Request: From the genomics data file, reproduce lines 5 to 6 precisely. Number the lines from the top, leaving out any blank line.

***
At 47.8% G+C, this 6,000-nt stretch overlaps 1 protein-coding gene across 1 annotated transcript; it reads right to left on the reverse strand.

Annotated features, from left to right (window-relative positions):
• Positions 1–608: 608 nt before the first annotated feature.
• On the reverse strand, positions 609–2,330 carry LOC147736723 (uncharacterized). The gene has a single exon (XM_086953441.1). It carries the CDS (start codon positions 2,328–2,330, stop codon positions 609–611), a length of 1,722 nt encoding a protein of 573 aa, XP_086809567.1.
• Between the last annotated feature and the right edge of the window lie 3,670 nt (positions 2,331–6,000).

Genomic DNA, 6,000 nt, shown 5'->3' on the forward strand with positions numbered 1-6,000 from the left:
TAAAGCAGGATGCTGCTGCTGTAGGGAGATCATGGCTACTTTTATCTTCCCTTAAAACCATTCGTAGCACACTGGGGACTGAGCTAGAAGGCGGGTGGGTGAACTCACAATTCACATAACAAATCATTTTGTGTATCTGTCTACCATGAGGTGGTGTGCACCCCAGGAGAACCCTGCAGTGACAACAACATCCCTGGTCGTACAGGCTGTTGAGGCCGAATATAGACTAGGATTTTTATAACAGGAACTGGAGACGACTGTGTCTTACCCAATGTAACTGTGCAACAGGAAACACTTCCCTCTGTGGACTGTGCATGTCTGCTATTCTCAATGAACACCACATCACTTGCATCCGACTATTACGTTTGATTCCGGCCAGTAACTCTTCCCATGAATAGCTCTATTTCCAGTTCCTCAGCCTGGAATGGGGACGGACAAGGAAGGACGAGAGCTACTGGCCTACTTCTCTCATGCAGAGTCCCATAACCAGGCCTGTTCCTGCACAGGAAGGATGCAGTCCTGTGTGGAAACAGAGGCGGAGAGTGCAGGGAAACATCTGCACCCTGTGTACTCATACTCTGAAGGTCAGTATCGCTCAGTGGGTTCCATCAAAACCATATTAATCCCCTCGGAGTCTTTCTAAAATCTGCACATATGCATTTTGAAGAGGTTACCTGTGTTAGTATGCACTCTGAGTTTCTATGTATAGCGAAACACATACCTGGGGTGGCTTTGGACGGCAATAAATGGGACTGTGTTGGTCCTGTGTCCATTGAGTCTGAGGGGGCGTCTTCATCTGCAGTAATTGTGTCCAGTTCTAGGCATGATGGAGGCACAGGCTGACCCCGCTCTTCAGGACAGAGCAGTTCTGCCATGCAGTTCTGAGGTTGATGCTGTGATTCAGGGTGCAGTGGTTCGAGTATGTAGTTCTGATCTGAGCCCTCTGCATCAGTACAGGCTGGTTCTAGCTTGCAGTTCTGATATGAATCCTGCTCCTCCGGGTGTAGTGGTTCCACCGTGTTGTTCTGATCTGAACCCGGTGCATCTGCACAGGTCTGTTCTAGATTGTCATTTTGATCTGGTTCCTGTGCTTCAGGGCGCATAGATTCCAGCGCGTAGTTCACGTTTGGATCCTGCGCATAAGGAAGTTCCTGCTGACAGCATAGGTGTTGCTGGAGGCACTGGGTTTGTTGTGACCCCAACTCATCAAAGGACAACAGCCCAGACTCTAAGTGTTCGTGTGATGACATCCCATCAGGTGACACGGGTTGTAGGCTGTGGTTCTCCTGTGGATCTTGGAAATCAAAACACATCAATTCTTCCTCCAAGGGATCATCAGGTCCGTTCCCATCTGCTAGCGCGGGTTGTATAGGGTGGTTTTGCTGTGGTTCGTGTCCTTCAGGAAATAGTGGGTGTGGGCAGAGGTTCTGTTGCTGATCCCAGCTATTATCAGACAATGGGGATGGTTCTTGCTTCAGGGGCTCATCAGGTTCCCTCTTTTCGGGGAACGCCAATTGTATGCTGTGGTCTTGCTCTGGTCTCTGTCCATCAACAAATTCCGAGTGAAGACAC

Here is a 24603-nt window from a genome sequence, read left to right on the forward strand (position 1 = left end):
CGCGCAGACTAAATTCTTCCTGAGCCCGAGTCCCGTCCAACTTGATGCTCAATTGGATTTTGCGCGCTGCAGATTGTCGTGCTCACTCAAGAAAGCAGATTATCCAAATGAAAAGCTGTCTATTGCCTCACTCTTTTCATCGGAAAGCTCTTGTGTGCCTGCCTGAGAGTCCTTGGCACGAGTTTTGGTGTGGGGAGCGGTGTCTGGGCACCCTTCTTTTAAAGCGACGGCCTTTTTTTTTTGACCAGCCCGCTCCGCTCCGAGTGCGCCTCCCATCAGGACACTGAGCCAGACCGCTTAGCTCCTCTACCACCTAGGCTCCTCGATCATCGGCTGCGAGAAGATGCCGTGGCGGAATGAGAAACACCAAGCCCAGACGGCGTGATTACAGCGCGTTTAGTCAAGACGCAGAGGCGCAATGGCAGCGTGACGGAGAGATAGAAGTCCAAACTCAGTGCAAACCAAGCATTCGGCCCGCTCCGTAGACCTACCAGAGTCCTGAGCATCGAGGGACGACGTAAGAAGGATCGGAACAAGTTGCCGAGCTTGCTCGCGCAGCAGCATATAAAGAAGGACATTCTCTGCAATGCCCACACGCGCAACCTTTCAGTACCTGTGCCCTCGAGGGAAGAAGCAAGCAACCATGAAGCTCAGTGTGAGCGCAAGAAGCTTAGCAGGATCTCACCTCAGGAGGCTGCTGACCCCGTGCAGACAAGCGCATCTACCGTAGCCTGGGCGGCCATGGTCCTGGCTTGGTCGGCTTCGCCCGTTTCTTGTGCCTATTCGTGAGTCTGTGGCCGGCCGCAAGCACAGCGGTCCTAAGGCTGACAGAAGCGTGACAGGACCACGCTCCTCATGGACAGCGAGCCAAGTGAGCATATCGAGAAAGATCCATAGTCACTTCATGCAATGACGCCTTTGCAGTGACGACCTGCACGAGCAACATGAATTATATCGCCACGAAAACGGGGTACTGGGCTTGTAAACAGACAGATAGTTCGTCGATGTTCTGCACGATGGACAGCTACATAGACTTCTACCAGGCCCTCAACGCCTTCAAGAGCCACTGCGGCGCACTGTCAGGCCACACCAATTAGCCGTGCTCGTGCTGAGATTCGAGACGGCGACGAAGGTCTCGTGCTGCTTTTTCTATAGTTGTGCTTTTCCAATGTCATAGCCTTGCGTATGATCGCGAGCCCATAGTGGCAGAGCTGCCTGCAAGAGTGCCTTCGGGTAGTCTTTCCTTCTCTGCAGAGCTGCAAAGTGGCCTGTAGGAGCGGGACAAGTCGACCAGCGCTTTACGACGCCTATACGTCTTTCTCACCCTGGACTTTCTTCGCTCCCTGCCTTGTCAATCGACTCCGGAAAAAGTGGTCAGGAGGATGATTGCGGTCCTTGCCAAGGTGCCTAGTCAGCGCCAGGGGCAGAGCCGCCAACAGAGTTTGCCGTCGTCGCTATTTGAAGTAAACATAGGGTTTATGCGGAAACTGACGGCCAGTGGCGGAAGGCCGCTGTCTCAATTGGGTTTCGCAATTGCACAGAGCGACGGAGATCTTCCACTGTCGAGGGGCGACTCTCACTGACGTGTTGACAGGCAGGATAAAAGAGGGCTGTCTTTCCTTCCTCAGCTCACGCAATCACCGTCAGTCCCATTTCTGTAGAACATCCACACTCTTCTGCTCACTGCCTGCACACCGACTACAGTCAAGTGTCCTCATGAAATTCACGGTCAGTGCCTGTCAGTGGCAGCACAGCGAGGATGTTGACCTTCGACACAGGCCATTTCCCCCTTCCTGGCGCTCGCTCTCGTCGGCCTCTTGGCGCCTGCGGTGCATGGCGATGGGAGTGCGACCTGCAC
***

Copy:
• Between the last annotated feature and the right edge of the window lie 3,670 nt (positions 2,331–6,000).

Genomic DNA, 6,000 nt, shown 5'->3' on the forward strand with positions numbered 1-6,000 from the left: